I fell in love with Harriet Tubman. She was my icon, my touchstone. She was close enough (I'd been in that Underground Railroad tunnel with my grandfather, and I just knew that she'd been there too) for me to know that her spirit was still there. She was dependably a hero who would never be unmasked at the end of the story as just a girl in love with some guy. She was history.
That is, until Aug. 15, 2013, when Russell Simmons turned her into a sex joke. The entrepreneurial icon whose inspirational tweets have been out there guiding young black youth seemed to turn into a jaw-droppingly ugly sexist when his All Def Digital put up a parody video: the "Harriet Tubman sex tape."
The news spread throughout the Internet in record time. I got links on Twitter and via email amazingly fast. Within a few hours the hashtag #HarrietTubmanSexTape was trending on Twitter, but some of us were turning it into #HarrietTubmanRapeTape.
Because that's what it was: a rape tape of arguably the most famous black woman in American history.
The parody video (it's since been taken down from YouTube) purported to be Harriet Tubman having voluntary sex with her slave master while another slave videotaped it for blackmail purposes.
I didn't laugh when I saw it (although the acting is terrible). Rather, I cried -- actual sobs. This woman, this magnificent, fabulous, courageous, amazing savior of 300 slaves, countless other men and women and also a little girl from Philadelphia in desperate need of a female hero, had had her reputation tarnished in such an ugly way, and not by some random, Confederate-flag-toting, "N"-word-spewing racist but by one of the most respected African-American men in American business.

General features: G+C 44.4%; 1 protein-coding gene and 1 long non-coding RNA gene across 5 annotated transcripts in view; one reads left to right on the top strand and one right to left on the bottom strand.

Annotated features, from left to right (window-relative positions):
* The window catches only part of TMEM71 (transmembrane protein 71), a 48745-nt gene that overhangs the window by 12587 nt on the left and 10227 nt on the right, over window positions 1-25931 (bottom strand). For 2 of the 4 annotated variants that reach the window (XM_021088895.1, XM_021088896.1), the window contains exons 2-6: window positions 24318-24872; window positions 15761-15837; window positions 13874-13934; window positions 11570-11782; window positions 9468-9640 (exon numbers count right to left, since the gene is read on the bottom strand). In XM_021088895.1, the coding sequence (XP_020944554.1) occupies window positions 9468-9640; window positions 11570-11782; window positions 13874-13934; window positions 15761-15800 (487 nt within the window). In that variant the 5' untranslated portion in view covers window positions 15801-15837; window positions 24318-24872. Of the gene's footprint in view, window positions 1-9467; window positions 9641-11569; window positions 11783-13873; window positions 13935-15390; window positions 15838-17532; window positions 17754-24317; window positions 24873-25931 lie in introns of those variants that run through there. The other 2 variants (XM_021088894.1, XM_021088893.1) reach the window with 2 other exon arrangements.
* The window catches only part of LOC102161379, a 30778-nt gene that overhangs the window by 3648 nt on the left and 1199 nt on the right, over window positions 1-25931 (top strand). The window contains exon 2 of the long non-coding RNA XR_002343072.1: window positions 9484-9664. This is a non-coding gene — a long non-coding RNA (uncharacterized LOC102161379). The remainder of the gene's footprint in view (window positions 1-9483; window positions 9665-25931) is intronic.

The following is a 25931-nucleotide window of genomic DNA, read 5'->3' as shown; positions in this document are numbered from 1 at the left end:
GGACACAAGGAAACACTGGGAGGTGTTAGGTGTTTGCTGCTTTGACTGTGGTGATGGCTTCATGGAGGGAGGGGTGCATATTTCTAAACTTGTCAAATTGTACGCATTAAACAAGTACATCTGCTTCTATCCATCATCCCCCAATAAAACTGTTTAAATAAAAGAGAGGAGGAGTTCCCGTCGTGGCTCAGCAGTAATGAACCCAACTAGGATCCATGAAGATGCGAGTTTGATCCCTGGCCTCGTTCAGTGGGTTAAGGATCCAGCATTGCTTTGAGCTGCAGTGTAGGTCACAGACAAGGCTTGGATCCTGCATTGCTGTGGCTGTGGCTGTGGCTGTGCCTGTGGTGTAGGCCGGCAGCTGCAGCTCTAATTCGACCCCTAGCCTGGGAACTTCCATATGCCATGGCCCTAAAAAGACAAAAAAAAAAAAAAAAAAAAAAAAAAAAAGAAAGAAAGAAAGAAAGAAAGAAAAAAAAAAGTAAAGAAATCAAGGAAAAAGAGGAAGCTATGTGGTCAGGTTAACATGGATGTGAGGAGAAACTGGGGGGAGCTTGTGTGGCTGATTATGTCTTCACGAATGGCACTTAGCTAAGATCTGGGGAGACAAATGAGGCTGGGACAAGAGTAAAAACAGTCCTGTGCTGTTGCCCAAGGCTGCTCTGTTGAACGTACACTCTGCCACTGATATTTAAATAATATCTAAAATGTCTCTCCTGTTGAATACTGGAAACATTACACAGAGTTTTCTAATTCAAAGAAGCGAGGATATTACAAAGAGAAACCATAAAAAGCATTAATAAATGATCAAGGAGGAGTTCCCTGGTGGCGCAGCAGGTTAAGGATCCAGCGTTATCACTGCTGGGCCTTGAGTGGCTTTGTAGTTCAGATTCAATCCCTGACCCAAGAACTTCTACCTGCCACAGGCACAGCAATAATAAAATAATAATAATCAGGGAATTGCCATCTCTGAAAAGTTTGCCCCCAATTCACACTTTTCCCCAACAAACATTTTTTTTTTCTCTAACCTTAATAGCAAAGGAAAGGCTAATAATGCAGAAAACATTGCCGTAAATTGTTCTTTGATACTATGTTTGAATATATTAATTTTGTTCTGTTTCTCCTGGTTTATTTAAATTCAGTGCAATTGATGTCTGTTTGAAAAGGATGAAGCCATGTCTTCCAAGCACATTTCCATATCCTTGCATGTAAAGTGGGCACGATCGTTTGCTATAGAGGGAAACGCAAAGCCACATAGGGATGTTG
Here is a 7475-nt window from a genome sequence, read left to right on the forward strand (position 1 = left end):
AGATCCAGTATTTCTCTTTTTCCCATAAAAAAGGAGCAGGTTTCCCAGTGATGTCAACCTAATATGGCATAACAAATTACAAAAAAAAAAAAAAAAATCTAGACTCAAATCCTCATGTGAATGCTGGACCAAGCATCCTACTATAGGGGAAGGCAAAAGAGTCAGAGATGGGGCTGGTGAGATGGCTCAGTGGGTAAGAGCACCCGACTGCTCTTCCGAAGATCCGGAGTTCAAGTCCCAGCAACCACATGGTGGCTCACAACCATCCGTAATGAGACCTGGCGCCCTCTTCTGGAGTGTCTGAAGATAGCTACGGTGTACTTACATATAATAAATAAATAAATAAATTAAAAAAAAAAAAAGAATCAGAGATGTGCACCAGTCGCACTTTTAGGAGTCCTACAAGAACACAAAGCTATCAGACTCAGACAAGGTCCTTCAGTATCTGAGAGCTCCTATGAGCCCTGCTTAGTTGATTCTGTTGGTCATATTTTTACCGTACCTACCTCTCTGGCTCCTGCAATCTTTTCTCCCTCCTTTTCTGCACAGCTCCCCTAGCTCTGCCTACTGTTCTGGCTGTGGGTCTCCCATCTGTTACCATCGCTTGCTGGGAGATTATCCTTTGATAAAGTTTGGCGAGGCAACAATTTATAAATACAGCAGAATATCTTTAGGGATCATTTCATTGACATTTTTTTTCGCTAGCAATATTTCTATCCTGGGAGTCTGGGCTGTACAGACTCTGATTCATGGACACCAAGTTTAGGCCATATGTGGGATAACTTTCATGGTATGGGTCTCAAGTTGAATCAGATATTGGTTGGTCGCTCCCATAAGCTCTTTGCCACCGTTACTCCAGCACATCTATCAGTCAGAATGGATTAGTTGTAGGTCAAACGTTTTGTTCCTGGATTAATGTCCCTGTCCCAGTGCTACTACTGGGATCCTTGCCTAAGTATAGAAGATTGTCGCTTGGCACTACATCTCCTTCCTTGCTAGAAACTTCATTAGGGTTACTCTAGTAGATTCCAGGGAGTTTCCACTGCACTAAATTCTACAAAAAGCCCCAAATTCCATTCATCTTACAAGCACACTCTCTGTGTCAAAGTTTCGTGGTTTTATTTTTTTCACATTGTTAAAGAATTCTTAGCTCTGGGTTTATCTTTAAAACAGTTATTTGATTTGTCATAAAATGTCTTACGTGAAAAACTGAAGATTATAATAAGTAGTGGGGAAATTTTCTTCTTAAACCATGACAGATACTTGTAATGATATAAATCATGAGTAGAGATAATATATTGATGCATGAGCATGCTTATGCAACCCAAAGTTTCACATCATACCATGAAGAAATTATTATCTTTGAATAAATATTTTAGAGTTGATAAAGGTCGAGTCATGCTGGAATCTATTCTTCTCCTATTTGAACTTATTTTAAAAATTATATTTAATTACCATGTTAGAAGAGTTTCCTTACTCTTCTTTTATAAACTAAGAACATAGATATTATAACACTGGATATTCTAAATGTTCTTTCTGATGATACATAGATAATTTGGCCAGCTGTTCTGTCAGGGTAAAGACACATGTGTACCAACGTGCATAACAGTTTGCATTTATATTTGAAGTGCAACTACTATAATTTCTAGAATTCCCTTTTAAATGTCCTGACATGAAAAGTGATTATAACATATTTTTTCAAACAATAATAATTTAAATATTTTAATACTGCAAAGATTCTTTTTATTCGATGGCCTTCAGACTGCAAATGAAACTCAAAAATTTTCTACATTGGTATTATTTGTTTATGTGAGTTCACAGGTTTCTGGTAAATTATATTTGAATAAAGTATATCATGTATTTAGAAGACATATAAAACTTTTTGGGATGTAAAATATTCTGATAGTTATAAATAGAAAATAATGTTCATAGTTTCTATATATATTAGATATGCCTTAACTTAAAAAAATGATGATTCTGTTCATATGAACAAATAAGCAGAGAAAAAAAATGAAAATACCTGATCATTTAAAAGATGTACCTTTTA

Like many women, I tweeted my outrage -- to Simmons, to friends, to the Twittersphere at large. But when the hashtag ceased to trend and a bemused and stunned Simmons had apologized, my outrage had not abated. It had escalated.
How could Simmons be surprised? Why did he only apologize to black women (although the offense no doubt hit hardest among those most historically disrespected women) and not to the entire country? And worse still, how could so many people shrug this off as no big deal? How was this not a topic on the national news but solely an Internet buzz?
Yet as one young African-American woman tweeted to me in response to my query about that, "it was just a couple of idiots doing a video," and "there were so many more important issues for people to address."
I disagreed with her.
For a few weeks prior to the "Harriet Tubman sex tape," a game has been up online called "Slap Hillary." You go on, and you get to slap an animated version of Hillary Clinton -- the former first lady, senator and Secretary of State and possibly the next president of the Untied States -- in the face.
As with the sex parody, the outrage has been relegated to the Internet and almost entirely to women.